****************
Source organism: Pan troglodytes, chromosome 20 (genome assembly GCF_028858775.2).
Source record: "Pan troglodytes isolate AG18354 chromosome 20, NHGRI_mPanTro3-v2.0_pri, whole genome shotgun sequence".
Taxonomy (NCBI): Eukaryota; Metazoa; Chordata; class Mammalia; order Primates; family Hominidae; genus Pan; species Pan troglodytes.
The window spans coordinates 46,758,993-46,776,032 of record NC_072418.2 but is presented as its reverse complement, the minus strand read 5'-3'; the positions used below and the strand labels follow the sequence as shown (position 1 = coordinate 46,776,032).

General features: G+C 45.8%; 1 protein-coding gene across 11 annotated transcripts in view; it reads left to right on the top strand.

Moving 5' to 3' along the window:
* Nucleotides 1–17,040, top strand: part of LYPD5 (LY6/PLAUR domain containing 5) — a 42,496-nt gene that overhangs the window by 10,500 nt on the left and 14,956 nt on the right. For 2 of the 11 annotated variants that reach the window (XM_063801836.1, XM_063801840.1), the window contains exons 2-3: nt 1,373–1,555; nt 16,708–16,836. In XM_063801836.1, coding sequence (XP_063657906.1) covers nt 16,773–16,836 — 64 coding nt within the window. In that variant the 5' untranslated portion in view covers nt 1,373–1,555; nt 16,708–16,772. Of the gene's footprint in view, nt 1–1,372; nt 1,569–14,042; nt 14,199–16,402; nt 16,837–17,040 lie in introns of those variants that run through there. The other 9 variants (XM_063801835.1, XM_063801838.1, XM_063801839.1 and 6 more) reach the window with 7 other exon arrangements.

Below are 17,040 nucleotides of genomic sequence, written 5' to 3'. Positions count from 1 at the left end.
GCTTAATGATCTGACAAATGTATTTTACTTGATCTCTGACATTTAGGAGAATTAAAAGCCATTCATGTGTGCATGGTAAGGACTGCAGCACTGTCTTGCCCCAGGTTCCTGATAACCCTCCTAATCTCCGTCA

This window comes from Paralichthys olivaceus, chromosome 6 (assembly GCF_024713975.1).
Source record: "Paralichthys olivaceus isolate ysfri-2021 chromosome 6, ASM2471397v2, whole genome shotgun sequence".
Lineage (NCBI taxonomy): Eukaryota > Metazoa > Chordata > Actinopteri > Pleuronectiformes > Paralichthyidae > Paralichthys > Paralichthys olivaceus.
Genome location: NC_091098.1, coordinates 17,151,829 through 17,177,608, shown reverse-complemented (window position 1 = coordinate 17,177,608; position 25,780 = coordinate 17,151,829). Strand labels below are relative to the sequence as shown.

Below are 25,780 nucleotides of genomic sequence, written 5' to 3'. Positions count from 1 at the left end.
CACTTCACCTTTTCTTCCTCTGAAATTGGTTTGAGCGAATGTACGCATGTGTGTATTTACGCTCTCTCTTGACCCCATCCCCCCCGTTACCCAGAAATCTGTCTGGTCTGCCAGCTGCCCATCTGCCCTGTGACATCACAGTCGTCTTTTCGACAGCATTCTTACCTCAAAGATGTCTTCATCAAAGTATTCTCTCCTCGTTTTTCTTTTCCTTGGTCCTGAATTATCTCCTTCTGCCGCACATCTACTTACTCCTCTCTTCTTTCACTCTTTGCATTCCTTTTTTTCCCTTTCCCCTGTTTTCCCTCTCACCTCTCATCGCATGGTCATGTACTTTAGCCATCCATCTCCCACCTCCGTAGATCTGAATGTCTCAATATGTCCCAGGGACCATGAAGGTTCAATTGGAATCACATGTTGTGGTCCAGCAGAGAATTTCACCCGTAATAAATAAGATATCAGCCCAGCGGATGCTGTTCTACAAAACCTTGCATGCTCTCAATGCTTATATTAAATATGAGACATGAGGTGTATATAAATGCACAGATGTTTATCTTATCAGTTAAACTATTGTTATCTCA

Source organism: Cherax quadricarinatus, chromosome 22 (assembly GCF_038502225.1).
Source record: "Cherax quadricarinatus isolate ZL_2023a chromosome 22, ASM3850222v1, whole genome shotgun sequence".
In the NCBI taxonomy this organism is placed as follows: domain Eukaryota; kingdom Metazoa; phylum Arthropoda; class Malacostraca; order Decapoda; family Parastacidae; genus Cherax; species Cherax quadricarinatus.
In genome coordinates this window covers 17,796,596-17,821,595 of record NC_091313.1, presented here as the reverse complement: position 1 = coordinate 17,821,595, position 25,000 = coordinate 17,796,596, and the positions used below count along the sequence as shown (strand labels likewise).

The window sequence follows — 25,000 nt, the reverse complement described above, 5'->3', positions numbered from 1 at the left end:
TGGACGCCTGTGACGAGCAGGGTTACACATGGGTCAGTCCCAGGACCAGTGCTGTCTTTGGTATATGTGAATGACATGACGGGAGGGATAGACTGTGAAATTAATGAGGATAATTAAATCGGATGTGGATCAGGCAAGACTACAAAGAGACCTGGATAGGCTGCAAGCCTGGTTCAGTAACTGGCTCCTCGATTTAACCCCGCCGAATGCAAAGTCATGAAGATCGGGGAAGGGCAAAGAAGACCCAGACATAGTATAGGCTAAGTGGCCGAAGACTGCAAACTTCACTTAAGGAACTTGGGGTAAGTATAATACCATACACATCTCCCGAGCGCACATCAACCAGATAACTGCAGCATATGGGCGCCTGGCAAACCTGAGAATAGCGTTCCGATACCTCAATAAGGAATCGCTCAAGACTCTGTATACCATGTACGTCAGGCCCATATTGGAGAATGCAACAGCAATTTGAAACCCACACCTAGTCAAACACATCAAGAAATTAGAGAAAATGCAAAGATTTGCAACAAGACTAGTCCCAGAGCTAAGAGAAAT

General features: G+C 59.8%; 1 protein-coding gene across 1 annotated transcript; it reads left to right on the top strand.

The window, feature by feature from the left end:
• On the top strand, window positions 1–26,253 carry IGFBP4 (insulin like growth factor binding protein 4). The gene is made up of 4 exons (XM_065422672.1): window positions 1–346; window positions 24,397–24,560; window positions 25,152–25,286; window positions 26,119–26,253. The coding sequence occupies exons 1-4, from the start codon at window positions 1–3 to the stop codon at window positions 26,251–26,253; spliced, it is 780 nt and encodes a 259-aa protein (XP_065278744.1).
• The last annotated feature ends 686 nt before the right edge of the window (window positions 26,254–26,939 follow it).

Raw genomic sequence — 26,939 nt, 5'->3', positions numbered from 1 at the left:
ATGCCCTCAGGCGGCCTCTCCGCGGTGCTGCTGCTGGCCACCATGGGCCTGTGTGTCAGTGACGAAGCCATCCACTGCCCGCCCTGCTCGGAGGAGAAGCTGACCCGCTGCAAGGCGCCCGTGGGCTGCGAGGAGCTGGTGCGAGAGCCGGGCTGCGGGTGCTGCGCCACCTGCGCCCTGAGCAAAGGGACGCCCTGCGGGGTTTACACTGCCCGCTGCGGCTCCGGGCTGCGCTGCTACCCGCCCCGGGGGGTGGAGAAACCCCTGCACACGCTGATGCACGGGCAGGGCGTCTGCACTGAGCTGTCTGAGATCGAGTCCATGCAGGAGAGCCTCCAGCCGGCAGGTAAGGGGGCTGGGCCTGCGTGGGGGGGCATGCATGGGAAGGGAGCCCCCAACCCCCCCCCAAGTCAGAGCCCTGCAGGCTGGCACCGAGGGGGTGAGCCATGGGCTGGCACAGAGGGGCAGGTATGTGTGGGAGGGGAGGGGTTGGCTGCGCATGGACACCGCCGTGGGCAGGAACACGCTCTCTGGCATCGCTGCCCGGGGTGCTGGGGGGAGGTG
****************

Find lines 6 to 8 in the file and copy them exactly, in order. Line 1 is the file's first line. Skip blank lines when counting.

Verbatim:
Moving 5' to 3' along the window:
* Nucleotides 1–17,040, top strand: part of LYPD5 (LY6/PLAUR domain containing 5) — a 42,496-nt gene that overhangs the window by 10,500 nt on the left and 14,956 nt on the right. For 2 of the 11 annotated variants that reach the window (XM_063801836.1, XM_063801840.1), the window contains exons 2-3: nt 1,373–1,555; nt 16,708–16,836. In XM_063801836.1, coding sequence (XP_063657906.1) covers nt 16,773–16,836 — 64 coding nt within the window. In that variant the 5' untranslated portion in view covers nt 1,373–1,555; nt 16,708–16,772. Of the gene's footprint in view, nt 1–1,372; nt 1,569–14,042; nt 14,199–16,402; nt 16,837–17,040 lie in introns of those variants that run through there. The other 9 variants (XM_063801835.1, XM_063801838.1, XM_063801839.1 and 6 more) reach the window with 7 other exon arrangements.

Below are 17,040 nucleotides of genomic sequence, written 5' to 3'. Positions count from 1 at the left end.